Program June 2012 – A Powerful Voice for a Child in Foster Care

June 7, 2012

A Powerful Voice for a Child in Foster Care

Speakers: Jan Huneke, Chief Executive Officer, Voices for Children; Cheryl Latham, Program Director, Court Appointed Special Advocates (CASA), and Carol MacDonald, CASA Volunteer

Few issues tug at the heart as much as the plight of children locked in the child welfare system. “These children are not safe at home, and most have suffered multiple types of abuse and neglect,” Jan Huneke, CEO of Voices for Children, told WV members at the June 7 meeting. Several months ago, Voices for Children and CASA (Court Appointed Special Advocates) merged to help coordinate advocacy services for the nearly 2,500 St. Louis City and County children receiving foster care. Currently, CASA has enough volunteers to serve about 30 percent of the children in the system. Ultimately, the goal is to help every child live in a safe, permanent home where he or she has the opportunity to thrive. Sometimes that’s in an adoptive home, sometimes it’s back with a parent or parents who’ve proven they can provide a safe, stable environment.

CASA volunteers contribute to this process by doing what no one else does: Their sole responsibility is to represent the children’s best interests. Inside the courtroom, they speak for the children. Outside the courtroom, they are often the one constant presence in these children’s lives, the adult who listens, who speaks up for them, who lets them know that they can have a good future and that people care about their troubles.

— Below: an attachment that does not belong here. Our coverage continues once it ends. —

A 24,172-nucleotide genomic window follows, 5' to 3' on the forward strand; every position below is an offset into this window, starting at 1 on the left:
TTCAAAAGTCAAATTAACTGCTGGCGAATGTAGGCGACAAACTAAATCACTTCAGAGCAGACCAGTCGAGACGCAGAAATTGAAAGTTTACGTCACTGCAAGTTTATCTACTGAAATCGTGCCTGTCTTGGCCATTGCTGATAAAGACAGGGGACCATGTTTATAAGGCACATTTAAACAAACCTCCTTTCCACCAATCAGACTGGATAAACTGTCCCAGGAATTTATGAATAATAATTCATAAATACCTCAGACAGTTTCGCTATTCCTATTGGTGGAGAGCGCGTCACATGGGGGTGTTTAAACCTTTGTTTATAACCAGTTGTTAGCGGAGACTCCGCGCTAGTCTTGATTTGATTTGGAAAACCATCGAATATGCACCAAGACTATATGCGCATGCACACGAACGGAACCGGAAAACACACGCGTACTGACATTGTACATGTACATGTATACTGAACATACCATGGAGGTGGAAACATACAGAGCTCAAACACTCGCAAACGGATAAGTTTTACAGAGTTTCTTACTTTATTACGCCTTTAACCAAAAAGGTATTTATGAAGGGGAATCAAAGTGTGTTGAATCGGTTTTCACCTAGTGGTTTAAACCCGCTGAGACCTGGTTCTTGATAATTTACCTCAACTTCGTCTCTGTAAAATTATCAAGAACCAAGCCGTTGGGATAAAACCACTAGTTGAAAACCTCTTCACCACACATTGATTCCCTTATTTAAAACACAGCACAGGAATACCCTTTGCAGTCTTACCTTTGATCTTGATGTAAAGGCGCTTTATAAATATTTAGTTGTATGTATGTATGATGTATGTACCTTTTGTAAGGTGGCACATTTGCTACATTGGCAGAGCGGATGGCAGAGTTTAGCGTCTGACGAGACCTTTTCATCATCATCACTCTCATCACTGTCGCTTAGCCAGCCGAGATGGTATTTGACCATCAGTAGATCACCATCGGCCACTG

Children in the overburdened child welfare system often fall through the cracks. Too often, they “age out,” without ever being part of a permanent, nurturing family. On average, a child in foster care will:

  • Remain the system for at least 3 years
  • Move at least 3 times, often more frequently
  • Attend 9 different schools by age 18

Foster children are at higher risk for homelessness, teen pregnancy, incarceration, unemployment, mental illness, and repeating the cycle of abuse with their own children.

The June 7 program included a brief video that effectively illustrated the unique way CASA volunteers help these children navigate the system they’ve been thrown into. WV board member Lise Bernstein was one of the CASA volunteers featured in the video. The young girls Lise worked with, sisters who’ve now been placed in a permanent adoptive home, are fully aware of the difference CASA and Lise made in their lives. “She brought back a big chunk of my heart,” said one sister.

Children with a CASA advocate:

  • Spend significantly less time in foster care – the average case lasts 18 months
  • Are more likely to be adopted
  • Are as likely to be reunified with their family
  • Are much less likely to re-enter foster care
  • Receive more services; their parents do, too

In fact, 90% of children with CASA advocates find safe, permanent homes. WV members and visitors peppered the panel with questions about the 25-hour CASA volunteer training program, the ongoing time commitment (an average of 10 to 12 hours a month) and ways CASAs interact with the children, their teachers, foster and birth families and the courts. For more information, visit, 314-552-2352; or call Cheryl Latham, CASA program director, 314-615-4506.